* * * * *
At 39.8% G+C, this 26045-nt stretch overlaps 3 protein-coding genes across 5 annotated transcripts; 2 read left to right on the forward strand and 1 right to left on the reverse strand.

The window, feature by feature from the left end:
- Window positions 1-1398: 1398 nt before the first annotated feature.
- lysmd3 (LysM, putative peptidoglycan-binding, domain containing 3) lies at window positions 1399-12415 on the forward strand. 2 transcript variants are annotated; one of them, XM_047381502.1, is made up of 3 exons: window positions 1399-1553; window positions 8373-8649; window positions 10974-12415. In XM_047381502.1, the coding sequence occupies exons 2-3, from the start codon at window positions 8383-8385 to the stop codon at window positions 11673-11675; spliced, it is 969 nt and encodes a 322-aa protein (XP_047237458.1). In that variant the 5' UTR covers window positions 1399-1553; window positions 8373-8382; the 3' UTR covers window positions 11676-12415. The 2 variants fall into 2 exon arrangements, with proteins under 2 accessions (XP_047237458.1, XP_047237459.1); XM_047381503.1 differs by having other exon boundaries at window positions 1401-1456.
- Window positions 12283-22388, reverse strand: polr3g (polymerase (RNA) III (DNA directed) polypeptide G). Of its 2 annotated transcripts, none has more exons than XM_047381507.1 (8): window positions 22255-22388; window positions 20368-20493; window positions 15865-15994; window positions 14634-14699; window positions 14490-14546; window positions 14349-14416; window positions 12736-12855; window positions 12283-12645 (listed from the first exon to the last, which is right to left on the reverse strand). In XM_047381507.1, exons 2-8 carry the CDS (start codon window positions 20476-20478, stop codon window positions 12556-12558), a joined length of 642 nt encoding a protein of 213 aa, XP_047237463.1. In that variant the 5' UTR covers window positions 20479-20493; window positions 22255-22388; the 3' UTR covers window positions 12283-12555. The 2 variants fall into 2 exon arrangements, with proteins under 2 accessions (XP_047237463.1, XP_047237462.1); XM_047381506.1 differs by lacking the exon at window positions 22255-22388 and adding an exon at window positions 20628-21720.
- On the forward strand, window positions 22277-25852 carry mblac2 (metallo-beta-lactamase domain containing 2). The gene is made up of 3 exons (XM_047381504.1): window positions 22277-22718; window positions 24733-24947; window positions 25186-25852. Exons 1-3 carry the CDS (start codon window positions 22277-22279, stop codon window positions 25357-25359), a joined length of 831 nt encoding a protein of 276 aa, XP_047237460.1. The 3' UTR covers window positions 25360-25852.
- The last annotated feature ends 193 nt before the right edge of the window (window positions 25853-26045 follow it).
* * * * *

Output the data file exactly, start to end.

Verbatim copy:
At 39.8% G+C, this 26045-nt stretch overlaps 3 protein-coding genes across 5 annotated transcripts; 2 read left to right on the forward strand and 1 right to left on the reverse strand.

The window, feature by feature from the left end:
- Window positions 1-1398: 1398 nt before the first annotated feature.
- lysmd3 (LysM, putative peptidoglycan-binding, domain containing 3) lies at window positions 1399-12415 on the forward strand. 2 transcript variants are annotated; one of them, XM_047381502.1, is made up of 3 exons: window positions 1399-1553; window positions 8373-8649; window positions 10974-12415. In XM_047381502.1, the coding sequence occupies exons 2-3, from the start codon at window positions 8383-8385 to the stop codon at window positions 11673-11675; spliced, it is 969 nt and encodes a 322-aa protein (XP_047237458.1). In that variant the 5' UTR covers window positions 1399-1553; window positions 8373-8382; the 3' UTR covers window positions 11676-12415. The 2 variants fall into 2 exon arrangements, with proteins under 2 accessions (XP_047237458.1, XP_047237459.1); XM_047381503.1 differs by having other exon boundaries at window positions 1401-1456.
- Window positions 12283-22388, reverse strand: polr3g (polymerase (RNA) III (DNA directed) polypeptide G). Of its 2 annotated transcripts, none has more exons than XM_047381507.1 (8): window positions 22255-22388; window positions 20368-20493; window positions 15865-15994; window positions 14634-14699; window positions 14490-14546; window positions 14349-14416; window positions 12736-12855; window positions 12283-12645 (listed from the first exon to the last, which is right to left on the reverse strand). In XM_047381507.1, exons 2-8 carry the CDS (start codon window positions 20476-20478, stop codon window positions 12556-12558), a joined length of 642 nt encoding a protein of 213 aa, XP_047237463.1. In that variant the 5' UTR covers window positions 20479-20493; window positions 22255-22388; the 3' UTR covers window positions 12283-12555. The 2 variants fall into 2 exon arrangements, with proteins under 2 accessions (XP_047237463.1, XP_047237462.1); XM_047381506.1 differs by lacking the exon at window positions 22255-22388 and adding an exon at window positions 20628-21720.
- On the forward strand, window positions 22277-25852 carry mblac2 (metallo-beta-lactamase domain containing 2). The gene is made up of 3 exons (XM_047381504.1): window positions 22277-22718; window positions 24733-24947; window positions 25186-25852. Exons 1-3 carry the CDS (start codon window positions 22277-22279, stop codon window positions 25357-25359), a joined length of 831 nt encoding a protein of 276 aa, XP_047237460.1. The 3' UTR covers window positions 25360-25852.
- The last annotated feature ends 193 nt before the right edge of the window (window positions 25853-26045 follow it).